Tuesday, August 31, 2010


Chickens in industrial coopImage via WikipediaOn Twitter - @coorganic just tweeted "Wright County Egg, one of the two factory farms responsible for the current salmonella scandal, has 7.5 million egg-laying chickens!"

7.5 million. So these chickens, kept in small cages (and they'd need about 500,000 employees to keep those cages well cleaned), lay eggs daily that get sent across the country, packaged in whatever brand package is popular in your area, and you eat it. These chickens never see sunshine, and eat whatever food is given to them -- that is usually a huge mix of foods that no chicken would ever dream of eating naturally.

We are seeing this over and over again with meat, pork, chicken, and egg infestations. Is it any wonder that chickens raised in this environment would get salmonella? And the answer...give them vaccines against salmonella. So rather than treating animals right, giving them feed that they were meant to digest, and keeping them in good conditions, the answer is to vaccinate them and pasteurize the eggs so that they can continue to sell you meat and eggs that are raised in these kinds of conditions.

That's what pasteurization made possible -- back at the turn of the 20th century, they were keeping milk cows in cities in facilities that were unclean, feeding them mash from beer companies, and tuberculosis was happening. So pasteurization, which was meant for beer, made it so they could continue to raise diseased cows in disgusting conditions and still sell you the milk that they make. Hormones make it so they can make more milk than their bodies are capable of handling, and when they get mastitis and other infections, antibiotics that they load them with help keep the cow going, and you from getting sick...but you know, there's pus in your milk.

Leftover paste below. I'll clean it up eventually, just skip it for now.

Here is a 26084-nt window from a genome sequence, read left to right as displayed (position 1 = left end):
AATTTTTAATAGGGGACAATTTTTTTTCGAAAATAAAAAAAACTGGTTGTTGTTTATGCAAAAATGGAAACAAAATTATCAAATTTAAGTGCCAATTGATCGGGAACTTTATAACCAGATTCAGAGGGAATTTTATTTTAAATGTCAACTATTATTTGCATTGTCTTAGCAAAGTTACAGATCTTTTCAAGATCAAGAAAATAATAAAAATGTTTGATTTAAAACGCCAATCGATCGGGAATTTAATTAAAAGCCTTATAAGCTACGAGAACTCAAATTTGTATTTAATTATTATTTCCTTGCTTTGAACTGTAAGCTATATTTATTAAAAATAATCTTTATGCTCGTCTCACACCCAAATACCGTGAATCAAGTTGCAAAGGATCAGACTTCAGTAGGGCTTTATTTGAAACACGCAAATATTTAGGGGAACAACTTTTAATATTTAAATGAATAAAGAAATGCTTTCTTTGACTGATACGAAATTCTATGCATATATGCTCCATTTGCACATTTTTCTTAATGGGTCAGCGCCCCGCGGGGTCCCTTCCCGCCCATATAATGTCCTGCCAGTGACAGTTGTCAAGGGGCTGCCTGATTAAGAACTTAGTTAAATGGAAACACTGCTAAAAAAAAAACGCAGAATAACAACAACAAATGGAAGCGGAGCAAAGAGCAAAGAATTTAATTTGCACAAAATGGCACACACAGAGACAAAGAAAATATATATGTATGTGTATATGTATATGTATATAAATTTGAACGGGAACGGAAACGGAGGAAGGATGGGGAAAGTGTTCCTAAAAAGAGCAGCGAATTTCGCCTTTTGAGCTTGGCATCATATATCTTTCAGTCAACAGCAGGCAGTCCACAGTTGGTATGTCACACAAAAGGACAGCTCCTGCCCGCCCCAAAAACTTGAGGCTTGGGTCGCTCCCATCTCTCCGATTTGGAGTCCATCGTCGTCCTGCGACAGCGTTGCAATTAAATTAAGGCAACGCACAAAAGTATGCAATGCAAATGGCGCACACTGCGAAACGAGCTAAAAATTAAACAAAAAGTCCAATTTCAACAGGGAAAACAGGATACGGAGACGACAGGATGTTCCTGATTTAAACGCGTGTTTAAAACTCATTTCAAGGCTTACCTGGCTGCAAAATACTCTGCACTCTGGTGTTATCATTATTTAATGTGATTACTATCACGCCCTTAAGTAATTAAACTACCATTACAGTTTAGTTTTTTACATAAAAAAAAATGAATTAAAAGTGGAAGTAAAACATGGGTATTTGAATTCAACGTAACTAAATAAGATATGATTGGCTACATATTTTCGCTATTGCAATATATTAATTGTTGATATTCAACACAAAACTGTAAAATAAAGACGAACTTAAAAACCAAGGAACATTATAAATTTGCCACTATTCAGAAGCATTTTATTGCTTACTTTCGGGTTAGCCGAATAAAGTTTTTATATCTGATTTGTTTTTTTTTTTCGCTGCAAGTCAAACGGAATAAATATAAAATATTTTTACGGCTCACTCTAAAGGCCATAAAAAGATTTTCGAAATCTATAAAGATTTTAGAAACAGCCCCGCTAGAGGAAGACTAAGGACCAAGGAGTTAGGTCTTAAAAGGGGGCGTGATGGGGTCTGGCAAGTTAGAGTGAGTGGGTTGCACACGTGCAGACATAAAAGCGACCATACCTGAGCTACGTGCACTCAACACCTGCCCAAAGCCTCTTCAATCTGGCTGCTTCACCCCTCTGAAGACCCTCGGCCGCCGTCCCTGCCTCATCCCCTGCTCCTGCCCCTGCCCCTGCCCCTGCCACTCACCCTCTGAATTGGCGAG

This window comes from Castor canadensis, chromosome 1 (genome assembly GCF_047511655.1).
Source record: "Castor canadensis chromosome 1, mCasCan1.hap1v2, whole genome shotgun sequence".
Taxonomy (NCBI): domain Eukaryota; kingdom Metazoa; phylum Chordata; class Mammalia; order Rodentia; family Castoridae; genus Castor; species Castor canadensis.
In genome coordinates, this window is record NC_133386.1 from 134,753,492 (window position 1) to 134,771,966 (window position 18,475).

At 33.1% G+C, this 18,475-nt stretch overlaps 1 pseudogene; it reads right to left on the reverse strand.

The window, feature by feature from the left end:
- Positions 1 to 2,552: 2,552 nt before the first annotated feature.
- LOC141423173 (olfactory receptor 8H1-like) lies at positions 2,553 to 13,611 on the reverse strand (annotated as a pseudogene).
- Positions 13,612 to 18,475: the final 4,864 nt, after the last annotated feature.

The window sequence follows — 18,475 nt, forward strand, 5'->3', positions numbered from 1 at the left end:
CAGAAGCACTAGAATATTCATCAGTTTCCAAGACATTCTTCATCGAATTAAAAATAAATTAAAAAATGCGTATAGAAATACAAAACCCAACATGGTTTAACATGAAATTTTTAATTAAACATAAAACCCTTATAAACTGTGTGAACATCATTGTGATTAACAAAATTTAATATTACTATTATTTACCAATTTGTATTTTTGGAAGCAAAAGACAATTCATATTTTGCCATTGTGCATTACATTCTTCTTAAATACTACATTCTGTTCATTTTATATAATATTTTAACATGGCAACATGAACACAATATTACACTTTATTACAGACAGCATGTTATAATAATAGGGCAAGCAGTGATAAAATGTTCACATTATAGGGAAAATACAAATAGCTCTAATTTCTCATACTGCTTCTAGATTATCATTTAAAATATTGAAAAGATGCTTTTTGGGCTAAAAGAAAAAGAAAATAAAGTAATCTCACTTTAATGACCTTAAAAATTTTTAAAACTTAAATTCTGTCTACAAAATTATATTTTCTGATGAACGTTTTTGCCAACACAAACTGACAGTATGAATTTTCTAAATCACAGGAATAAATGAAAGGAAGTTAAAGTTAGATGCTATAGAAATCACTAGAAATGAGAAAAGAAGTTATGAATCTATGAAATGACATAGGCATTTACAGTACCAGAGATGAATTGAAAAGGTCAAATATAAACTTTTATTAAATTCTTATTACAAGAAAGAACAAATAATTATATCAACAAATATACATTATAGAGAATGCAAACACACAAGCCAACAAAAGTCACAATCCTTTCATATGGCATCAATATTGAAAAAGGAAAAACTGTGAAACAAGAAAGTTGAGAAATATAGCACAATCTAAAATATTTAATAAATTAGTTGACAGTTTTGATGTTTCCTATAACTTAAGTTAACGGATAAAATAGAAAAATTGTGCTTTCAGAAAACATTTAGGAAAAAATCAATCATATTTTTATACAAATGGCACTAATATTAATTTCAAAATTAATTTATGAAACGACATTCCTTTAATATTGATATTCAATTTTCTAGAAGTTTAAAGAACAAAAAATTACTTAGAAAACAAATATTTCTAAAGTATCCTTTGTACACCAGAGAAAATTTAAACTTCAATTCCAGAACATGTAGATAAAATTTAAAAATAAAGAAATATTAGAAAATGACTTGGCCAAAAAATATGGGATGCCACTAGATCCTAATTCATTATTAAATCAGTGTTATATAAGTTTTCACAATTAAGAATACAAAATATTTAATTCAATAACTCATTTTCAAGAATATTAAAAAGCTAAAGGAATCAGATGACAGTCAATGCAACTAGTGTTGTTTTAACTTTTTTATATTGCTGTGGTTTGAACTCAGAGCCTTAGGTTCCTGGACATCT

Not only that, but when animals are kept in these conditions, without sun, with bad feed, no exercise -- there are next to NO nutrients in their milk, meat, and eggs. With all the soy that they feed cattle, it is now a problem that animal fat goes rancid like soybean oil does.

There is an answer. You are not going to be part of a national food poisoning epidemic if you get eggs from as local of a source as you can -- from chickens that were raised cage-free in pastures. The best option is to get your meat, eggs, and dairy from a farmer who is focused on providing to local people. They don't even mind that you look around the farm and see how they do their job and how the animals are treated.

You can complain that these eggs cost $3.00 as opposed to $1.25, but you are getting a ton more nutrients that you need, rather than eggs that are worth next to nothing. Plus the knowledge that the animals were treated humanely while they lived.
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Anonymous said...



Thursday's Child said...

Unfortunately, on a budget, the outrageous price of raw milk just isn't an option. {sigh}